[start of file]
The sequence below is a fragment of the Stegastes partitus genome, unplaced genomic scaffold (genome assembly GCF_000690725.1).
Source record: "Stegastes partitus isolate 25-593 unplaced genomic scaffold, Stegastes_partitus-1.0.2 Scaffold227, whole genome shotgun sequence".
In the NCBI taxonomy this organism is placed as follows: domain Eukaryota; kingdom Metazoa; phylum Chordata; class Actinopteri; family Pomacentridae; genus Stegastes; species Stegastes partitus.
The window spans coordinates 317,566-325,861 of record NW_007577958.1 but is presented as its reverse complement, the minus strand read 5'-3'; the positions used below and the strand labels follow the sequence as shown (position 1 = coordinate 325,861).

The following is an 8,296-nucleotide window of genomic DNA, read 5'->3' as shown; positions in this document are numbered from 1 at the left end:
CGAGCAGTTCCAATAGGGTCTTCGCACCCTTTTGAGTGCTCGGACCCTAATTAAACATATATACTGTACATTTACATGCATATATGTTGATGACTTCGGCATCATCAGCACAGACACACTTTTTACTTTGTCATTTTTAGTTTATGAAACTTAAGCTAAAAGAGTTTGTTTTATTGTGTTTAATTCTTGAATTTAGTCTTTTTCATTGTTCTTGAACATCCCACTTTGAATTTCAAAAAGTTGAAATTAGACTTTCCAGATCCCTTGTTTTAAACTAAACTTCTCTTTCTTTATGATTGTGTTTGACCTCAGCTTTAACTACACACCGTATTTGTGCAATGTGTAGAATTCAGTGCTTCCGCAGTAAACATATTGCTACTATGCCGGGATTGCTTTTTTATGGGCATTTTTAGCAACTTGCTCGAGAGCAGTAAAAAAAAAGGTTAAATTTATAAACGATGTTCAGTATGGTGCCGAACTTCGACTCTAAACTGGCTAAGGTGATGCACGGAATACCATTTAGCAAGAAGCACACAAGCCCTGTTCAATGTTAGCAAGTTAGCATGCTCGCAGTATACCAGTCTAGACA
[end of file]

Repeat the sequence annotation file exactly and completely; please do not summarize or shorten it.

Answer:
The sequence below is a fragment of the Stegastes partitus genome, unplaced genomic scaffold (genome assembly GCF_000690725.1).
Source record: "Stegastes partitus isolate 25-593 unplaced genomic scaffold, Stegastes_partitus-1.0.2 Scaffold227, whole genome shotgun sequence".
In the NCBI taxonomy this organism is placed as follows: domain Eukaryota; kingdom Metazoa; phylum Chordata; class Actinopteri; family Pomacentridae; genus Stegastes; species Stegastes partitus.
The window spans coordinates 317,566-325,861 of record NW_007577958.1 but is presented as its reverse complement, the minus strand read 5'-3'; the positions used below and the strand labels follow the sequence as shown (position 1 = coordinate 325,861).

The following is an 8,296-nucleotide window of genomic DNA, read 5'->3' as shown; positions in this document are numbered from 1 at the left end:
CGAGCAGTTCCAATAGGGTCTTCGCACCCTTTTGAGTGCTCGGACCCTAATTAAACATATATACTGTACATTTACATGCATATATGTTGATGACTTCGGCATCATCAGCACAGACACACTTTTTACTTTGTCATTTTTAGTTTATGAAACTTAAGCTAAAAGAGTTTGTTTTATTGTGTTTAATTCTTGAATTTAGTCTTTTTCATTGTTCTTGAACATCCCACTTTGAATTTCAAAAAGTTGAAATTAGACTTTCCAGATCCCTTGTTTTAAACTAAACTTCTCTTTCTTTATGATTGTGTTTGACCTCAGCTTTAACTACACACCGTATTTGTGCAATGTGTAGAATTCAGTGCTTCCGCAGTAAACATATTGCTACTATGCCGGGATTGCTTTTTTATGGGCATTTTTAGCAACTTGCTCGAGAGCAGTAAAAAAAAAGGTTAAATTTATAAACGATGTTCAGTATGGTGCCGAACTTCGACTCTAAACTGGCTAAGGTGATGCACGGAATACCATTTAGCAAGAAGCACACAAGCCCTGTTCAATGTTAGCAAGTTAGCATGCTCGCAGTATACCAGTCTAGACA